Soliciting Sex Could Lead to 10 Years Prison in Connecticut
State also mandates that hotels keep all guest records for six months, train staff on how to spot prostitution.
Attempting to pay for sex could become a felony offense in Connecticut. Last week, newly sworn-in Democratic state Rep. Liz Linehan introduced a bill that would take the crime of "patronizing a prostitute" from a class A misdemeanor, punishable by a maximum one year in prison, to a Class C felony, which comes with a mandatory minimum prison sentence of one year and a possible 10 years in prison, plus a fine of up to $10,000. Linehan's measure would also require anyone convicted of the offense more than once to register as a sex offender.
"That we continue to punish sex workers—many of whom have been coerced into this work or do it out of economic desperation—without looking at the other side of the equation just doesn't make sense," Linehan said.
But Linehan's bill wouldn't do anything to change the fact that sex workers are arrested for prostitution (also currently a class A misdemeanor in Connecticut), it would just drastically enhance penalties for their clients. And this can further punish sex workers and put them at risk, by limiting the pool of customers to only those willing to risk severe punishment or making clients less willing to submit to screening processes and other measures that protect sex-worker safety and health. If Linehan actually cares about helping those who sell sex out of economic desperation, she wouldn't seek to stymie their earning potential while driving their activities further underground.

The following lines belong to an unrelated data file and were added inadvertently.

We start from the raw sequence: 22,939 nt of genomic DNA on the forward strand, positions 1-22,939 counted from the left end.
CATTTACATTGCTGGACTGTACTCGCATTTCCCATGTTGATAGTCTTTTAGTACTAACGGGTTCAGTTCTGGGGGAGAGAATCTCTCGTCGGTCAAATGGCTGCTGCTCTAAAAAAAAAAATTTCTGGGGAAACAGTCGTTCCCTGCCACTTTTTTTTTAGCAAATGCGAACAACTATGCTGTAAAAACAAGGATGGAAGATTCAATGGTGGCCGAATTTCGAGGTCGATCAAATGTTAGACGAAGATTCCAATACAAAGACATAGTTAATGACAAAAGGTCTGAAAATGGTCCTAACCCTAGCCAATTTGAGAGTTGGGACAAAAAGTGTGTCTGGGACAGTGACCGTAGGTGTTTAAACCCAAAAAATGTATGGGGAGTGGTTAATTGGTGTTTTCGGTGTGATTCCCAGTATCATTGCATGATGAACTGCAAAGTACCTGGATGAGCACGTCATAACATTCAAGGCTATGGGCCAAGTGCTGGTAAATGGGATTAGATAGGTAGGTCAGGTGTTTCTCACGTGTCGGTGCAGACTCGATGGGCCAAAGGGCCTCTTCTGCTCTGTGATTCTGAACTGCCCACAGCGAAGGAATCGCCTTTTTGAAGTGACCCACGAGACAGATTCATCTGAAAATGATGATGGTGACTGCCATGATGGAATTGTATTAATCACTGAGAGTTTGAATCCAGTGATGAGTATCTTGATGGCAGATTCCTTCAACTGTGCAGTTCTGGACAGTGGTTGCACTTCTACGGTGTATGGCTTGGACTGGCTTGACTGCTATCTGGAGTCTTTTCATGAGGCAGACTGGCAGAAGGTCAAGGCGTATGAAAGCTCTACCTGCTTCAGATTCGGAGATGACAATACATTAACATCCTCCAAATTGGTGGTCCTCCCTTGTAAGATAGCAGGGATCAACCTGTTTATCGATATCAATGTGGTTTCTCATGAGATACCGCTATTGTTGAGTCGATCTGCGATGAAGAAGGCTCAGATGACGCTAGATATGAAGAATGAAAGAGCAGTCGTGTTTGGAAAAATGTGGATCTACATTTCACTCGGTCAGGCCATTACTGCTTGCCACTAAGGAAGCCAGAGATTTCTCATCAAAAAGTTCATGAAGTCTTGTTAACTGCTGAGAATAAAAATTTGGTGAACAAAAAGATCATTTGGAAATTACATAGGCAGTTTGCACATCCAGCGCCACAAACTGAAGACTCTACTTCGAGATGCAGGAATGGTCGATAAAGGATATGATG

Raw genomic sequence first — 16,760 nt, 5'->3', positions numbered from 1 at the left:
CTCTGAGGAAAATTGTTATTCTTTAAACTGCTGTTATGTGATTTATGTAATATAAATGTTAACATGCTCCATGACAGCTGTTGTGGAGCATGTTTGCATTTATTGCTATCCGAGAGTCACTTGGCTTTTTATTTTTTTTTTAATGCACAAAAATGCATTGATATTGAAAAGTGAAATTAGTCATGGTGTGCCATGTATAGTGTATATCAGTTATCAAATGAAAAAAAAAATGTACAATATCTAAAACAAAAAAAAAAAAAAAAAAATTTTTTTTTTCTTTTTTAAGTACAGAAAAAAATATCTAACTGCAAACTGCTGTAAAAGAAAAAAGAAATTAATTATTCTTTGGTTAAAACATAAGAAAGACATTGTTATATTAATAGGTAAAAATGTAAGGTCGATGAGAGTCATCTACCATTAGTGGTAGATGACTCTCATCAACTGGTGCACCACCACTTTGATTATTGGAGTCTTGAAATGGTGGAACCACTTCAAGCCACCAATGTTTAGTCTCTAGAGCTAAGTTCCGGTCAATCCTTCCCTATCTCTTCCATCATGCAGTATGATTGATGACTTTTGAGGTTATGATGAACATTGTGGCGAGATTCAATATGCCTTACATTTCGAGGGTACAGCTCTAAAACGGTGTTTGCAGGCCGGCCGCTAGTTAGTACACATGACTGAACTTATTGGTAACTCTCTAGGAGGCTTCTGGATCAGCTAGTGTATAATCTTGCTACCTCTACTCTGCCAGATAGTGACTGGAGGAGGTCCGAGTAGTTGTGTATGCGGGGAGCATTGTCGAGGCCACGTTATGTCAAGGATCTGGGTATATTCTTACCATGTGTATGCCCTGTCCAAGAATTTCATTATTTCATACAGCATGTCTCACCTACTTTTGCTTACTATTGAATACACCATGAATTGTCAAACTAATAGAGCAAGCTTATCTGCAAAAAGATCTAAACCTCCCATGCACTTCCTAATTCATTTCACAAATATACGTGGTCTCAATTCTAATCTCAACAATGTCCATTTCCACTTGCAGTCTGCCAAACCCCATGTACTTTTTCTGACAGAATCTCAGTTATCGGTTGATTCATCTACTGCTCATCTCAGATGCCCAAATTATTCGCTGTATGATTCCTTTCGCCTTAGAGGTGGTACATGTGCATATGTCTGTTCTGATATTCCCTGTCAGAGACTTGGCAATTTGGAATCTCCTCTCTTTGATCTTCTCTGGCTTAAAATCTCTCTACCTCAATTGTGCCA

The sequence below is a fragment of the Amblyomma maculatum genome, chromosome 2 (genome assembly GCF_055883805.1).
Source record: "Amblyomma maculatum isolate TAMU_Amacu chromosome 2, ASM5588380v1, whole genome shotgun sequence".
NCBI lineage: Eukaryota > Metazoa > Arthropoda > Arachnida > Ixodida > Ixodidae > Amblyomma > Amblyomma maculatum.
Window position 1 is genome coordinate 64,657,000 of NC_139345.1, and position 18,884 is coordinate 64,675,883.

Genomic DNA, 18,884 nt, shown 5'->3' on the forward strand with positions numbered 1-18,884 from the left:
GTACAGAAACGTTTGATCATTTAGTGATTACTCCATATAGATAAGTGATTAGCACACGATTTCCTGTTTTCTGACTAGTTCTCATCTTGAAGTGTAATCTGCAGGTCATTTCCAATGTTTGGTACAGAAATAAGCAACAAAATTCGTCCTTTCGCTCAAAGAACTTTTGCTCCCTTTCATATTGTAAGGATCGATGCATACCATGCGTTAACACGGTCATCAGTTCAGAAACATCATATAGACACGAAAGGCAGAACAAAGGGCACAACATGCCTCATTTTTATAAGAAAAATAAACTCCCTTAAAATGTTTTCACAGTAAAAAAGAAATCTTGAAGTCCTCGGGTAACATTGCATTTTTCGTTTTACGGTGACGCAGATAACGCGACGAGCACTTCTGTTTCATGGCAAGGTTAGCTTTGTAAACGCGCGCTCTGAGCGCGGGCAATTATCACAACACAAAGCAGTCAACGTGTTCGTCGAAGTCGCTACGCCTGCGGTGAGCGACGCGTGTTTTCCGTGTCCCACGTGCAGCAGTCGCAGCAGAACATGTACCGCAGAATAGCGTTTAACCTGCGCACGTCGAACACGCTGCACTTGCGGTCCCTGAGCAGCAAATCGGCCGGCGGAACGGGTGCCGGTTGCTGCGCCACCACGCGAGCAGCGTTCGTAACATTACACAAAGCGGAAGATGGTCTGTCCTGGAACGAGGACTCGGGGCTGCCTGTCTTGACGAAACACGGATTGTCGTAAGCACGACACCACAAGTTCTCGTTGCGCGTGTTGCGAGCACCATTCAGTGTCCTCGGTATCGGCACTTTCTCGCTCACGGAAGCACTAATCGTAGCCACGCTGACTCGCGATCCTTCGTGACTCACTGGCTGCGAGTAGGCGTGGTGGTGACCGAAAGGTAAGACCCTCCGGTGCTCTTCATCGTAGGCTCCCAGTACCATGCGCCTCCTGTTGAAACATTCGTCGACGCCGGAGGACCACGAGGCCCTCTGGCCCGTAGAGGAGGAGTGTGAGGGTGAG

Connecticut is currently in the midst of rolling out another prostitution-related measure, passed in 2016. Under the new law, all hotel and motel employees are required to undergo training on how to spot human trafficking and "activities related to human trafficking." But like so many "human trafficking awareness" shams, the hotel-employee training really only encourages people to report any and all suspected prostitution—a move that not only harms sex workers but also those in groups most likely to be stereotyped as sex workers. (Already, we've seen flight-attendant "trafficking" training result in the detention of random Asian women.)
The new law also requires all hotels, motels, and inns to keep records and receipts for all guests for at least six months.